“You know, it’s strange. After the war, we were occupied by American forces, and when we saw young GIs, we loved them—kids loved them. They were clean looking, nice, and kind,” Sato said when he recalled meeting Americans for the first time. “When politics are involved, people get angry. That’s the major difference.”

Sato’s move to the United States gave him the opportunity to explore unfamiliar yet captivating landscapes. He was especially inspired by the American West, and, in 1984, spent his sabbatical traveling in a van that he outfitted with a bed and desk. From these travels, he created paintings, including A Thousand Towers, which captures rock formations in Utah’s Canyonlands National Park and Mountain Cascades, depicting the flow of water through the rocky terrain of the Wild Basin region of Rocky Mountain National Park.

Sketch of rock formations.
Shozo Sato, A Thousand Towers, 1984. Standard ink on paper. Courtesy of the artist. Canyonlands National Park is in the heart of southeast Utah’s high desert. Sato painted this scene over the course of a week, observing the landscape from the back of his van.

Back at Illinois, Sato focused on using his art to enhance communication between the two cultures he loved, building a community that thrived on learning and exchanging knowledge. Years fell away as he industriously created spaces for students—and the larger community—to learn about the culture that shaped him.

“I taught kabuki at the Krannert Center, choreography, black ink paintings, ikebana (flower arranging), and tea ceremony,” Sato said. “I was busy, busy, busy.” Then, at forty years old and in the throes of a demanding career, he received a welcomed interruption from a young woman in Colorado.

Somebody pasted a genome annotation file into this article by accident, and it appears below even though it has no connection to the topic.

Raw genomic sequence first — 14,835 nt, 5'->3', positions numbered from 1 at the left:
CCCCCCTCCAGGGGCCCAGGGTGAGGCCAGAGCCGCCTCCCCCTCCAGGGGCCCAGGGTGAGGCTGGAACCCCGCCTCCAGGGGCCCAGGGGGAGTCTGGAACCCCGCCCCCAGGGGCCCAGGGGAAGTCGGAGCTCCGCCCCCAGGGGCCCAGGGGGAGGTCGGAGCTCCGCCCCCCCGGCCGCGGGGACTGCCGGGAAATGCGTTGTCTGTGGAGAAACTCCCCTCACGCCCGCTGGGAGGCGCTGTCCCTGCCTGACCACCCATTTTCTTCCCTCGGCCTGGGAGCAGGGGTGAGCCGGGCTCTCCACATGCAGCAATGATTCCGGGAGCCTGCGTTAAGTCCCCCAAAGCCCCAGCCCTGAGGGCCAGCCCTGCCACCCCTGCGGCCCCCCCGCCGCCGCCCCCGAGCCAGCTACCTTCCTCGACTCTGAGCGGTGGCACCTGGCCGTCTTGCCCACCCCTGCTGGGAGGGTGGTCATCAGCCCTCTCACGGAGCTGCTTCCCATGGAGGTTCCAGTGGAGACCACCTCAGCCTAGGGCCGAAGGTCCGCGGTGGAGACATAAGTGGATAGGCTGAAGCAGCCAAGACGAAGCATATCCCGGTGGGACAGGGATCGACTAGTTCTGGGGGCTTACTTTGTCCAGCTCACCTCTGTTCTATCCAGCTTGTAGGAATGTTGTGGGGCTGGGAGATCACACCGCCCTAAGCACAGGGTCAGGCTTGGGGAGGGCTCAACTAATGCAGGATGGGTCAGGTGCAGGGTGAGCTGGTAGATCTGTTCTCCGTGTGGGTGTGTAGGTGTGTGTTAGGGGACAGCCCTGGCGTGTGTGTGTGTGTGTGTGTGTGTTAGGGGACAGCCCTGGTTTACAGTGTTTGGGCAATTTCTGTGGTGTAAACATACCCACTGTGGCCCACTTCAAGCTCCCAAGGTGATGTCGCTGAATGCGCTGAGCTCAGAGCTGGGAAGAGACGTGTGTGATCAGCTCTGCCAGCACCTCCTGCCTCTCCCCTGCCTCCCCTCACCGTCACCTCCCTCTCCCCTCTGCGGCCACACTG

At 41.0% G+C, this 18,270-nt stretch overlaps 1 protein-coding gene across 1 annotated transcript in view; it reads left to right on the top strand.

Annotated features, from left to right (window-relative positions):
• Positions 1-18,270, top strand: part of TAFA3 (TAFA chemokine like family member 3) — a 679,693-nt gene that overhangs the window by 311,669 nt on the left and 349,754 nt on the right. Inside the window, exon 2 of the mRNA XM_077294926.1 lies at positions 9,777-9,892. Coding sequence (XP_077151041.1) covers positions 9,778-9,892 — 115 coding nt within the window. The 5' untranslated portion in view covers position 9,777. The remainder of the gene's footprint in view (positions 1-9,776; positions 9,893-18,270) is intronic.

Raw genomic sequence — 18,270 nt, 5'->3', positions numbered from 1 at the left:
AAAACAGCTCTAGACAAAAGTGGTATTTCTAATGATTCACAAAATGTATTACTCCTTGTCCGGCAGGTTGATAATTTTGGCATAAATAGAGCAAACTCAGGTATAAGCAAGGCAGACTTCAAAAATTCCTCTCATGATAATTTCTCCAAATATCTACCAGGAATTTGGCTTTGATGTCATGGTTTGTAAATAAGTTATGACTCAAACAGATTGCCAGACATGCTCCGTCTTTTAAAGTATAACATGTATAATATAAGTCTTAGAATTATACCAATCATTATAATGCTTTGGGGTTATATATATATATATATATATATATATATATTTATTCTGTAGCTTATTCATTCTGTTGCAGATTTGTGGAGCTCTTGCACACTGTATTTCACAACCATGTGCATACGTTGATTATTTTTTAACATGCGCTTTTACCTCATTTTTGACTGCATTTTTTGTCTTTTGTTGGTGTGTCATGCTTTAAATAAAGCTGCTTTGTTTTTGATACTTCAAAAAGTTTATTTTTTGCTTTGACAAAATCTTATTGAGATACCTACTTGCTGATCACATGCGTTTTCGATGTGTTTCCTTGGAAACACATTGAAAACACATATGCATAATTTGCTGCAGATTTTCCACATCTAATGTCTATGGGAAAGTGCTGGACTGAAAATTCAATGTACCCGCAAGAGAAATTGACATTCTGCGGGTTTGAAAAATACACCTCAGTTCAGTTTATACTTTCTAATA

Alice Yoshiko Ogura Sato was born in 1926 in Antonito, Colorado, to Japanese immigrant farmers. She grew up surrounded by other newly immigrated and first-generation Japanese Americans drawn to the area by the promise of work.

In 1945, as Sato was witnessing an unthinkable tragedy in Japan, Alice’s stateside experience was comparatively fortunate. President Franklin Roosevelt mandated that Japanese, as well as Japanese Americans, living in the United States relocate to internment camps. Colorado Governor Ralph Lawrence Carr, however, refused to comply, and Alice and her family were able to stay at home. Governor Carr, on a limited basis, even welcomed those destined for the camps to Colorado.

Wartime emotions ran high throughout the United States, and, no doubt, racial slurs were hurled, but considering the treacherous conditions of other Japanese and Japanese Americans living in the United States, Alice and her family rode out the war relatively safely.

After the war, she became an award-winning biology teacher and was one of the founding members of the seven-hundred-acre Balarat Outdoor Education near Denver focused on environmental studies for school-aged students. In the 1970s, Alice and Sato’s paths would finally cross after being set up on a date by a mutual friend. They married in 1975, thirty years after the end of World War II.



Together, Alice and Sato were two sides of the same coin—their experiences of the war and how it shaped their childhoods were different, but they shared a core passion for teaching, art, peace, and a deep reverence for the power and beauty of nature. Both of them adopted Illinois as home, and Alice was a champion of what Sato was trying to accomplish here.